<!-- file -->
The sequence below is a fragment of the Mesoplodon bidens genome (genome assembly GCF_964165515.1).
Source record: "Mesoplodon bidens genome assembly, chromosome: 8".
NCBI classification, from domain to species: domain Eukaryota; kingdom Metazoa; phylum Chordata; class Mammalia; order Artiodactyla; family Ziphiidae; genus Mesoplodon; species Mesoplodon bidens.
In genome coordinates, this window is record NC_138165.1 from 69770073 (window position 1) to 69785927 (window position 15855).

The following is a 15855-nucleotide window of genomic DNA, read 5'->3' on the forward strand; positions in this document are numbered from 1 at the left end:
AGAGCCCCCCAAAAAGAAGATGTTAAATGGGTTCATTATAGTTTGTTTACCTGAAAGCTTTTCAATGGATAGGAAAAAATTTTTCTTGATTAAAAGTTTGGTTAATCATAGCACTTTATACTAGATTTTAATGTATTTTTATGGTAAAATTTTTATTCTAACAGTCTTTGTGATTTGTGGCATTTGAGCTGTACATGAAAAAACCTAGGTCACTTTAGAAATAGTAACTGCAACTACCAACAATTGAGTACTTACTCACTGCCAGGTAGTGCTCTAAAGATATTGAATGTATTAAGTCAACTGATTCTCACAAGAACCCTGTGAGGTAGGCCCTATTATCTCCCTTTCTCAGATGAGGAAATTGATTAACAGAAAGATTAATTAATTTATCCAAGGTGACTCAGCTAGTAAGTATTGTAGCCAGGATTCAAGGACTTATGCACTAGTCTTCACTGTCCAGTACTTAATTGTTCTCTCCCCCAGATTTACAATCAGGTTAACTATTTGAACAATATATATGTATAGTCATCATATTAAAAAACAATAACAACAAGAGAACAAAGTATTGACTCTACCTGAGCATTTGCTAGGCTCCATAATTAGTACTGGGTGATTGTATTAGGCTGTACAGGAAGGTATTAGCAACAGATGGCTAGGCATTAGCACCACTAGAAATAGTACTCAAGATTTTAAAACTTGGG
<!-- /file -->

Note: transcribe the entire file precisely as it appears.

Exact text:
The sequence below is a fragment of the Mesoplodon bidens genome (genome assembly GCF_964165515.1).
Source record: "Mesoplodon bidens genome assembly, chromosome: 8".
NCBI classification, from domain to species: domain Eukaryota; kingdom Metazoa; phylum Chordata; class Mammalia; order Artiodactyla; family Ziphiidae; genus Mesoplodon; species Mesoplodon bidens.
In genome coordinates, this window is record NC_138165.1 from 69770073 (window position 1) to 69785927 (window position 15855).

The following is a 15855-nucleotide window of genomic DNA, read 5'->3' on the forward strand; positions in this document are numbered from 1 at the left end:
AGAGCCCCCCAAAAAGAAGATGTTAAATGGGTTCATTATAGTTTGTTTACCTGAAAGCTTTTCAATGGATAGGAAAAAATTTTTCTTGATTAAAAGTTTGGTTAATCATAGCACTTTATACTAGATTTTAATGTATTTTTATGGTAAAATTTTTATTCTAACAGTCTTTGTGATTTGTGGCATTTGAGCTGTACATGAAAAAACCTAGGTCACTTTAGAAATAGTAACTGCAACTACCAACAATTGAGTACTTACTCACTGCCAGGTAGTGCTCTAAAGATATTGAATGTATTAAGTCAACTGATTCTCACAAGAACCCTGTGAGGTAGGCCCTATTATCTCCCTTTCTCAGATGAGGAAATTGATTAACAGAAAGATTAATTAATTTATCCAAGGTGACTCAGCTAGTAAGTATTGTAGCCAGGATTCAAGGACTTATGCACTAGTCTTCACTGTCCAGTACTTAATTGTTCTCTCCCCCAGATTTACAATCAGGTTAACTATTTGAACAATATATATGTATAGTCATCATATTAAAAAACAATAACAACAAGAGAACAAAGTATTGACTCTACCTGAGCATTTGCTAGGCTCCATAATTAGTACTGGGTGATTGTATTAGGCTGTACAGGAAGGTATTAGCAACAGATGGCTAGGCATTAGCACCACTAGAAATAGTACTCAAGATTTTAAAACTTGGG